ABSTRACT: We identified and measured proteins in the cerebral spinal fluid (CSF) involved in HIV-associated neurological disorders. Protein levels were determined by mass spectrometry (MS) in pooled CSF taken from three patient groups (human immunodeficiency virus (HIV)-1-infected patients that developed HIV-associated neurocognitive disorders (HANDs), HIV-1-infected patients without HAND, and healthy controls). Pools were generated from 10 patients each per group. CSF from individual patient groups were digested with trypsin and separately labeled using with isobaric tags for relative and absolute quantitation (iTRAQ). After combining all samples in one, peptides were extensively fractionated by offline two-dimensional separation and identified by tandem MS. One hundred and ninety three proteins were deemed to be interpretable for quantitation based on permutation tests with a 95 % confidence interval with a p value ≤ 0.05. Using a cutoff of 1.5-fold for upregulation and 0.6 for downregulation, 16 proteins were differentially expressed in HIV + HAND (reporter p value ≤0.05) with seven of them previously described as HIV-interacting proteins: endoplasmin, mitochondrial damage mediator-BH3-interacting domanin death agonist, orosomucoid, apolipoprotein E, metalloproteinase inhibitor 2, peroxiredoxin-2, and the nuclear protein, ruvB-like 2. Several previously unidentified proteins with possible neurological implication in HIV patients include forming-binding protein 1, C-reactive protein, leukocyte-associated immunoglobulin receptor 1, renin receptor, mediator of RNA polymerase II transcription subunit 14, multimerin-2, alpha-N-acetylglucosaminidase, caldesmon, and cadherin EGF LAG G-type receptor. Our results suggest that not only a few but possibly a combination of biomarkers that are highly correlated can predict neurocognitive status in HIV-infected patients and might be involved in monocyte or macrophage activation.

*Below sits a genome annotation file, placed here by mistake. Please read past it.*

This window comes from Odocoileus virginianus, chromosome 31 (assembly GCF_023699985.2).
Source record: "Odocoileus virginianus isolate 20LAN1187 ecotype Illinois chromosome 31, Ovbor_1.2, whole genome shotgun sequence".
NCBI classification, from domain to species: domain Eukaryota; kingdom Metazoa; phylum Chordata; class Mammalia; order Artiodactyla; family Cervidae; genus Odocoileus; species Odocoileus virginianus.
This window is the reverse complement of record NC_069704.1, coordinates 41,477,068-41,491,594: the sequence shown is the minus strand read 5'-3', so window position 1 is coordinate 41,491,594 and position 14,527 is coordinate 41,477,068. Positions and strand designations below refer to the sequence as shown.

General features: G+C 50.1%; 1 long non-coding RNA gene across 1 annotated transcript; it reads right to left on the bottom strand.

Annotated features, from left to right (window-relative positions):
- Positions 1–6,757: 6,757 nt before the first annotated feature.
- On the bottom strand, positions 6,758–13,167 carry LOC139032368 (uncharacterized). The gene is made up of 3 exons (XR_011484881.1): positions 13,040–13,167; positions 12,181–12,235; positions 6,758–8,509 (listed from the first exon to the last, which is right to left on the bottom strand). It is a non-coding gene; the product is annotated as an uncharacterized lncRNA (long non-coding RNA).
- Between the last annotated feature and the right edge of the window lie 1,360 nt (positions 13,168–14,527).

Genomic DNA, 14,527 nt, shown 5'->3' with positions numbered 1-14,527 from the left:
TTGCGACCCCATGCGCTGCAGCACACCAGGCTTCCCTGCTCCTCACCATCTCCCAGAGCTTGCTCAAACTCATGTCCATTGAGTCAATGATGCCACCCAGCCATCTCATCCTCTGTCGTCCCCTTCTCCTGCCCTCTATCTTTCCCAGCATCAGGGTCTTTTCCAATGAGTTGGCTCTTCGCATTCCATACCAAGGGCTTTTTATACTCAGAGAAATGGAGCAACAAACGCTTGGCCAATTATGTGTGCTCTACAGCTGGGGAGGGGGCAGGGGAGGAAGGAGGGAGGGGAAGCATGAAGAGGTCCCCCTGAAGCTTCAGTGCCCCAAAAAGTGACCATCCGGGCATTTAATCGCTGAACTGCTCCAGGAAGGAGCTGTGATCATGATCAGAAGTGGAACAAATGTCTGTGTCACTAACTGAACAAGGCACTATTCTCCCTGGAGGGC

Journal of NeuroVirology 07/2014; 20(5). DOI:10.1007/s13365-014-0263-5 · 3.32 Impact Factor